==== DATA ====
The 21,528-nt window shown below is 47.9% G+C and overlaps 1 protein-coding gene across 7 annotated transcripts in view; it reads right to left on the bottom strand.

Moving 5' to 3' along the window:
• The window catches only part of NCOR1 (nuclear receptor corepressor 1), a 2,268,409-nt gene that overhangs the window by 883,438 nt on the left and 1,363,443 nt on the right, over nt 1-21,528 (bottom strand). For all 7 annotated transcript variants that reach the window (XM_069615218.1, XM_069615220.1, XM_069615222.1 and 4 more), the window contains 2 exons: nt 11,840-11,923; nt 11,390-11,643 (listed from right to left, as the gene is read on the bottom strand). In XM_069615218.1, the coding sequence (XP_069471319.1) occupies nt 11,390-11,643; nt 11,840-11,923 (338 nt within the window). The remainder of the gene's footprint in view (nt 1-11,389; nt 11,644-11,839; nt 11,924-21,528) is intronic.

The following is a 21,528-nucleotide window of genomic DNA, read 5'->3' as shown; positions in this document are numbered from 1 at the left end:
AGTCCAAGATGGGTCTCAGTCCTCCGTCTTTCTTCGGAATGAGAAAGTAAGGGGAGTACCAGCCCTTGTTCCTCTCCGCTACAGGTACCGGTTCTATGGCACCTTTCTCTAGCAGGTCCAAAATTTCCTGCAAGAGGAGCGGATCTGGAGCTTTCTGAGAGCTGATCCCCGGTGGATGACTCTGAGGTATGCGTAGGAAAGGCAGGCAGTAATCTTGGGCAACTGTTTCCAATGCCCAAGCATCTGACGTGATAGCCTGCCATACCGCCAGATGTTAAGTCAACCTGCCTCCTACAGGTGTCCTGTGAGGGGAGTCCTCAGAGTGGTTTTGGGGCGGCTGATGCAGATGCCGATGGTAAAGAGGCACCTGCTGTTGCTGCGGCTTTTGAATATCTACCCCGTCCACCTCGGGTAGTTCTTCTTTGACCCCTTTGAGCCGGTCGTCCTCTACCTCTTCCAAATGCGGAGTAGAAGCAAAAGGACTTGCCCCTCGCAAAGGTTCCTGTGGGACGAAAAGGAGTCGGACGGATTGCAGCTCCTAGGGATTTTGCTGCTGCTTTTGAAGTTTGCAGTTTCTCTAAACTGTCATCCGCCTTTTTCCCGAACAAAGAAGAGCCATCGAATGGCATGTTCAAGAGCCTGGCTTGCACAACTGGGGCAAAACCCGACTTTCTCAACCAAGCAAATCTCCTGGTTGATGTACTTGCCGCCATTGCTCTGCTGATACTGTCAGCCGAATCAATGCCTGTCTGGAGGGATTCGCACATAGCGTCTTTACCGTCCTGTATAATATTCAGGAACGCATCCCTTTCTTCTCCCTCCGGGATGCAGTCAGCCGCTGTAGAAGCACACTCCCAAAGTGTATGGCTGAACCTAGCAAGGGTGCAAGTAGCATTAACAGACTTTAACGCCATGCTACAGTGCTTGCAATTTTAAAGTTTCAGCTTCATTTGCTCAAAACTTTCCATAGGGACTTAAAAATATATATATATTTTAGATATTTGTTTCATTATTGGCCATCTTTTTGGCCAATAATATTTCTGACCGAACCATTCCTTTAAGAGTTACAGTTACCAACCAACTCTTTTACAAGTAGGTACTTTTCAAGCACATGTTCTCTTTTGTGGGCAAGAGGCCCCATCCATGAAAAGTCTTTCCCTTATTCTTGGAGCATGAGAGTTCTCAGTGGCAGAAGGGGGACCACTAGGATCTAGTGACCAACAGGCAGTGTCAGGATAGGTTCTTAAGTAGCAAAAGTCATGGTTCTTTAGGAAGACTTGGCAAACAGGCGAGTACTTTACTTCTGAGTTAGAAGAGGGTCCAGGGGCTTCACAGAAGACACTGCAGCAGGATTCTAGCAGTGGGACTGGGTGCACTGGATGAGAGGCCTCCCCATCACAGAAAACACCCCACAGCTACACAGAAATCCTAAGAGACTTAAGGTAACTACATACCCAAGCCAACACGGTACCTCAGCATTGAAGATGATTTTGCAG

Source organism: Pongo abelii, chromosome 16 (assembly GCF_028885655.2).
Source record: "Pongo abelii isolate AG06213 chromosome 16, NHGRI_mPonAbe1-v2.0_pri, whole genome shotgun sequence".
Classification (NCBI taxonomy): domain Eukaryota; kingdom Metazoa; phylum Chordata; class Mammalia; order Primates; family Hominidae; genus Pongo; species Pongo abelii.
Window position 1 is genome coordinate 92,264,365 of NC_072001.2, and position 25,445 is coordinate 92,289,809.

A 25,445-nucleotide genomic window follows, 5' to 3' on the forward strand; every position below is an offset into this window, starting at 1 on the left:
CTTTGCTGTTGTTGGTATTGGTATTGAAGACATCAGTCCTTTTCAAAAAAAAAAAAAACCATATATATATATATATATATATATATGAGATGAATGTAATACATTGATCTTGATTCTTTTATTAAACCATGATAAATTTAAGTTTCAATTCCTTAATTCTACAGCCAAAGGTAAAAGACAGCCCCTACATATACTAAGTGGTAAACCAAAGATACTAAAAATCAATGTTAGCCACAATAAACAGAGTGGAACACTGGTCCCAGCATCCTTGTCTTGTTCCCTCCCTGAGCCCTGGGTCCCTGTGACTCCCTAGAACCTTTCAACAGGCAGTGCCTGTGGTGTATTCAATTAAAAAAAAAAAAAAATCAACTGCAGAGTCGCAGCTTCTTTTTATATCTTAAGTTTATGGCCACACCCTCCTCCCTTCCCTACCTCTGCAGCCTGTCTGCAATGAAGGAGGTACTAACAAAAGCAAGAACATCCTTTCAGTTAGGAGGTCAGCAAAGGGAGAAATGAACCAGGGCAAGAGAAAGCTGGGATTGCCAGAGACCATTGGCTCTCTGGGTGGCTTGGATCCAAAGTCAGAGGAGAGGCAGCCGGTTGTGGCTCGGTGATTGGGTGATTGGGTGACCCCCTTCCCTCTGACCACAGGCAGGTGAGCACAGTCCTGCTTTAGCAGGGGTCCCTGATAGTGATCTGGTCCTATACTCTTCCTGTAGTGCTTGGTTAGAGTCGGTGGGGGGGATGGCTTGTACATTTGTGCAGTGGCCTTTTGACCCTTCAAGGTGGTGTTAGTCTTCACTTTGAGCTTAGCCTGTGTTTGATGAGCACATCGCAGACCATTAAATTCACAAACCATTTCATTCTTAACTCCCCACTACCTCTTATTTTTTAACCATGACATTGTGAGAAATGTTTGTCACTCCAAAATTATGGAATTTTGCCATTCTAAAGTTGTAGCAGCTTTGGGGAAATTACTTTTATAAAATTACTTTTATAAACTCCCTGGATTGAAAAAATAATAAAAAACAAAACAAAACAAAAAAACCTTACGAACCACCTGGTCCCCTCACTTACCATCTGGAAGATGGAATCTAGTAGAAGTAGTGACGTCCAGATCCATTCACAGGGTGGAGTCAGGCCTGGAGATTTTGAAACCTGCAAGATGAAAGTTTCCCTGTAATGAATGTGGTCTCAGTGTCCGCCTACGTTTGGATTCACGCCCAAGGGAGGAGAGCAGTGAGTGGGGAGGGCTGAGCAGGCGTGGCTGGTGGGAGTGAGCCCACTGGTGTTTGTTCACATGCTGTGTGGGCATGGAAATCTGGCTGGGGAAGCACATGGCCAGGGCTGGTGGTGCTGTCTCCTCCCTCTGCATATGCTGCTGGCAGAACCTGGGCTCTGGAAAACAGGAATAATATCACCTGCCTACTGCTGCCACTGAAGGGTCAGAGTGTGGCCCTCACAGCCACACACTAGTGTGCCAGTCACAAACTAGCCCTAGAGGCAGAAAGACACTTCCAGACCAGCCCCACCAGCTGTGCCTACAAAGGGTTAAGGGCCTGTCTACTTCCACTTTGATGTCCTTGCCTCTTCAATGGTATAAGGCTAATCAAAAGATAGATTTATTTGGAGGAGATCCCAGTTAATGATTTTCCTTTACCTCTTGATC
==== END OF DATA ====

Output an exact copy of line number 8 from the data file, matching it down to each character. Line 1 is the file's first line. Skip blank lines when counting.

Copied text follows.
Classification (NCBI taxonomy): domain Eukaryota; kingdom Metazoa; phylum Chordata; class Mammalia; order Primates; family Hominidae; genus Pongo; species Pongo abelii.